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Is welfare dependency inherited? Estimating the causal welfare transmission effects using Swedish sibling data

Author

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  • Edmark, Karin

    () (Uppsala Center for Labor Studies)

  • Hanspers, Kajsa

    () (Department of Economics)

Abstract

This study tests whether individuals who grow up with parents on welfare benefits are themselves more (or less) likely to be welfare recipients as young adults, compared to individuals who grow up in non-welfare households. We use the sibling difference method to identify causal effects separately from the effects of correlated factors. While a descriptive analysis reveals a fairly high positive intergenerational correlation, especially in the late teens and conditional on a large set of household level factors, the sibling analysis provides no support for a causal effect of parents’ welfare benefit receipt on children’s future welfare use.

Suggested Citation

  • Edmark, Karin & Hanspers, Kajsa, 2012. "Is welfare dependency inherited? Estimating the causal welfare transmission effects using Swedish sibling data," Working Paper Series, Center for Labor Studies 2012:2, Uppsala University, Department of Economics.
  • Handle: RePEc:hhs:uulswp:2012_002
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    File URL: http://www.ucls.nek.uu.se/digitalAssets/136/136582_20122_1.pdf
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    References listed on IDEAS

    as
    1. Tim Maloney & Sholeh Maani & Gail Pacheco, 2003. "Intergenerational Welfare Participation in New Zealand," Australian Economic Papers, Wiley Blackwell, vol. 42(3), pages 346-362, September.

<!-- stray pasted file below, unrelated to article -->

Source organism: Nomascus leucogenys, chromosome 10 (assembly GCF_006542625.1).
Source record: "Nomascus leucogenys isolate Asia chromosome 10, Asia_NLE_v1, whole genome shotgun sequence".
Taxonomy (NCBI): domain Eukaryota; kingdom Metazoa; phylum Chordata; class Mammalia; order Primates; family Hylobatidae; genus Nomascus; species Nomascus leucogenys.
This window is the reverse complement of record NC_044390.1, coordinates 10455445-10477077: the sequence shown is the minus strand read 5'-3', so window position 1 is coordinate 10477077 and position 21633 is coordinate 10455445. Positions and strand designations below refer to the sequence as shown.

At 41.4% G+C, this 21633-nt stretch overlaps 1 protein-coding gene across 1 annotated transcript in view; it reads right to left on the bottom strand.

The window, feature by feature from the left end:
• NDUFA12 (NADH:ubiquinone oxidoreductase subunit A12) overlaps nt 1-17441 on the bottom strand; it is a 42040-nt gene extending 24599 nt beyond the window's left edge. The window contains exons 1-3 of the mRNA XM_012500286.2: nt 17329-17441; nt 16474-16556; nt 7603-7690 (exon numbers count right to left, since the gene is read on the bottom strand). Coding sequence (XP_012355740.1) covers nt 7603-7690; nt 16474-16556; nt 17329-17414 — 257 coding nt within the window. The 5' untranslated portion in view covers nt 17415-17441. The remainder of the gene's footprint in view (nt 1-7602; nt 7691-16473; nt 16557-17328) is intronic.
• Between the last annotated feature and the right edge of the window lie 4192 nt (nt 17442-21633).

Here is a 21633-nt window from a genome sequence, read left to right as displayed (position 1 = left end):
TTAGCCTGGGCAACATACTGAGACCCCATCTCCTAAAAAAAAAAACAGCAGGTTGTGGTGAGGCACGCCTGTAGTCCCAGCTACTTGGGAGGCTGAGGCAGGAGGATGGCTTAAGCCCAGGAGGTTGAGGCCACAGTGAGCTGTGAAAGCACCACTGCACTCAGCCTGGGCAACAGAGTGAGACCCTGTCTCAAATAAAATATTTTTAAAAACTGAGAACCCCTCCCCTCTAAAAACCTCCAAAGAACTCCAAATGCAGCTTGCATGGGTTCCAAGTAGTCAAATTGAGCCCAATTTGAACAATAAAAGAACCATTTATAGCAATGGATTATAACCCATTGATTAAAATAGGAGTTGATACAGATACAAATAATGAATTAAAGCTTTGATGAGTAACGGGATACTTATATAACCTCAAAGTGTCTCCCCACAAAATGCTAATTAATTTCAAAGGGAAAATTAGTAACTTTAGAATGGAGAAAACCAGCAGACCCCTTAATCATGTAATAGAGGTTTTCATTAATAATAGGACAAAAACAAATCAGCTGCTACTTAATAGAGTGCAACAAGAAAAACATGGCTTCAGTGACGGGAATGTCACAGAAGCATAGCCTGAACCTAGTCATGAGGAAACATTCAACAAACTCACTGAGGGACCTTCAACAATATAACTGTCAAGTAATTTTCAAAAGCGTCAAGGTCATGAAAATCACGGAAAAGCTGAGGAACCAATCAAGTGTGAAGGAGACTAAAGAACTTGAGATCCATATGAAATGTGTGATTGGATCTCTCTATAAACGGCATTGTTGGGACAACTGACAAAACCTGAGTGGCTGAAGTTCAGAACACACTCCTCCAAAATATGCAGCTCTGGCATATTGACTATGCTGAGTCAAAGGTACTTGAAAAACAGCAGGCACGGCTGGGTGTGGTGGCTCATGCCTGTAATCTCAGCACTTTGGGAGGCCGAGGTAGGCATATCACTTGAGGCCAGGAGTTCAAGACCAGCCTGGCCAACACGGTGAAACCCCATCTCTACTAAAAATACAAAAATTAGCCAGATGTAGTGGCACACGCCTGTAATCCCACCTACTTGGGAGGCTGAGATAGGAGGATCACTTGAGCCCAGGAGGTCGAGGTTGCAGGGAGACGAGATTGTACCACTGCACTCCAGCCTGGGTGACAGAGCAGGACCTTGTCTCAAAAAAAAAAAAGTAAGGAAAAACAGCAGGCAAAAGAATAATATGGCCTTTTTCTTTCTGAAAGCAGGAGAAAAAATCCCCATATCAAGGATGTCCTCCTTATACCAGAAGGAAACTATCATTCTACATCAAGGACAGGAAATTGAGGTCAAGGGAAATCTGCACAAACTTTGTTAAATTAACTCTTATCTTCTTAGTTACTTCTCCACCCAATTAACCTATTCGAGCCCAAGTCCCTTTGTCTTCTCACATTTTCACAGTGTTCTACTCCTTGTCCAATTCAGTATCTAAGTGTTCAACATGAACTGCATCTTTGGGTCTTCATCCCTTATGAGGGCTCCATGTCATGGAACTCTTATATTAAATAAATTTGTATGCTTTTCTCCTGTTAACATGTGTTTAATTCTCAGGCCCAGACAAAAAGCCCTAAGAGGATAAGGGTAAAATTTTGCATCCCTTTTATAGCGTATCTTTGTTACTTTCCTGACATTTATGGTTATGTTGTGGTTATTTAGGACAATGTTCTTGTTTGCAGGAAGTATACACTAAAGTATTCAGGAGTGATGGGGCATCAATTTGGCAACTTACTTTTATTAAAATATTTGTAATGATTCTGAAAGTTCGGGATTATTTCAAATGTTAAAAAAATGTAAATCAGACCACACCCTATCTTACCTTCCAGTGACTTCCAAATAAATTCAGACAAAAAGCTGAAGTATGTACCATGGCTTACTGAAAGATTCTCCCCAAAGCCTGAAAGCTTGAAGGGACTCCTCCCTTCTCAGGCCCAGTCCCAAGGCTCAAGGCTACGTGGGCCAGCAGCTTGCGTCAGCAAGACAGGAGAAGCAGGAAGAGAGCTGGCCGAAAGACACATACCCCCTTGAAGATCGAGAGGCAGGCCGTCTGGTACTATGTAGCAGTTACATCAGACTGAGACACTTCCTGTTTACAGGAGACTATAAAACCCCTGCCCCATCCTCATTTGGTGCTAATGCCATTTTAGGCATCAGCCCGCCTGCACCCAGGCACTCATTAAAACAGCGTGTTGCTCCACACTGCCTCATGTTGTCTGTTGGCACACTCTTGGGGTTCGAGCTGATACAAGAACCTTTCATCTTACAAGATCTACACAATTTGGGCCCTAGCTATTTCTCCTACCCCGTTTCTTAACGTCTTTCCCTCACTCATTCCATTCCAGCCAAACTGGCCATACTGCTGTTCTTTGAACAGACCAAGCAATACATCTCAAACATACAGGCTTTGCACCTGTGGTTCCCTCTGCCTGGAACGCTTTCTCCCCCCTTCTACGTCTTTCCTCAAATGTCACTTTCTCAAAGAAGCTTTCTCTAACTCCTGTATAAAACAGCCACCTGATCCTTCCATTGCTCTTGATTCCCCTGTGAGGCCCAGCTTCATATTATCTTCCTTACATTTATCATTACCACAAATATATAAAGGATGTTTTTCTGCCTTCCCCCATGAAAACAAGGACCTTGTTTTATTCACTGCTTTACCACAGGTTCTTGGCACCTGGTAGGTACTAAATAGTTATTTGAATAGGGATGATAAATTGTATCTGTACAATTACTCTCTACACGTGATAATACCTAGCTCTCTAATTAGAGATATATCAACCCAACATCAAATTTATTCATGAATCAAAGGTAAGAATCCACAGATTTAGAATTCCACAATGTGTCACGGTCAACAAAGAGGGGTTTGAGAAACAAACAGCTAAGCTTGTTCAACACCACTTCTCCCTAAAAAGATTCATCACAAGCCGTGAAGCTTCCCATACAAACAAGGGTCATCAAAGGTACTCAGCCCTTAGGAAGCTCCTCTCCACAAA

2. Jorgen Hansen & Magnus Lofstrom, 2003. "Immigrant Assimilation and Welfare Participation Do Immigrants Assimilate Into or Out of Welfare?," Journal of Human Resources, University of Wisconsin Press, vol. 38(1).
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    Cited by:

    1. Steffen Müller & Regina T. Riphahn & Caroline Schwientek, 2017. "Paternal unemployment during childhood: causal effects on youth worklessness and educational attainment," Oxford Economic Papers, Oxford University Press, vol. 69(1), pages 213-238.
    2. Josephson, Malin & Karnehed, Nina & Lindahl, Erica & Persson, Helena, 2013. "Intergenerational transmission of long-term sick leave," Working Paper Series 2013:19, IFAU - Institute for Evaluation of Labour Market and Education Policy.
    3. Espen Bratberg & Øivind Anti Nilsen & Kjell Vaage, 2012. "Is Recipiency of Disability Pension Hereditary?," CESifo Working Paper Series 3796, CESifo Group Munich.

    More about this item

    Keywords

    Welfare benefits; intergenerational mobility; sibling approach;

    JEL classification:

    • I30 - Health, Education, and Welfare - - Welfare, Well-Being, and Poverty - - - General
    • J10 - Labor and Demographic Economics - - Demographic Economics - - - General

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